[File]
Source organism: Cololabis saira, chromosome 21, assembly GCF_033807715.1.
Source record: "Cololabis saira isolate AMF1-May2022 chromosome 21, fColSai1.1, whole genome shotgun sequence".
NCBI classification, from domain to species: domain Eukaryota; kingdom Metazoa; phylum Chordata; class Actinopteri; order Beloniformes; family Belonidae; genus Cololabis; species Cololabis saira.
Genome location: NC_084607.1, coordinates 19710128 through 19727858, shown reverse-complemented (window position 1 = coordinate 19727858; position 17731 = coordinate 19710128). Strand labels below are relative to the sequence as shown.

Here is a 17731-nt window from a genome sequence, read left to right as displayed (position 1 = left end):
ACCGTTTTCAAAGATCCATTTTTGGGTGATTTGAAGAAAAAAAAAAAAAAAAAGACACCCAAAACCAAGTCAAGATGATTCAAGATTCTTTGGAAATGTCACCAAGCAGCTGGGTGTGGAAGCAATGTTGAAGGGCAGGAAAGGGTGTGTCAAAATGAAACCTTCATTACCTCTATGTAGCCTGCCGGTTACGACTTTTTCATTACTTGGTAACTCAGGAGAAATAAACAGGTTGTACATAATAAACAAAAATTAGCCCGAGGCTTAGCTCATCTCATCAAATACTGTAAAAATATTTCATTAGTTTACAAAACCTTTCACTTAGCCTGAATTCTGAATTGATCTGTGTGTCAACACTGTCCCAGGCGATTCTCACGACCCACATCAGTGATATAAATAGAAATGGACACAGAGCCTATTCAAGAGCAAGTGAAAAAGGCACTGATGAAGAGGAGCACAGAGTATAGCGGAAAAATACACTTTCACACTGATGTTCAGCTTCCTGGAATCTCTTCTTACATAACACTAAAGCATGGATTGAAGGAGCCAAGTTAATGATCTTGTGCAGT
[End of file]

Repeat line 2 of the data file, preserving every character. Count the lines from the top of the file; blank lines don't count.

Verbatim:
Source record: "Cololabis saira isolate AMF1-May2022 chromosome 21, fColSai1.1, whole genome shotgun sequence".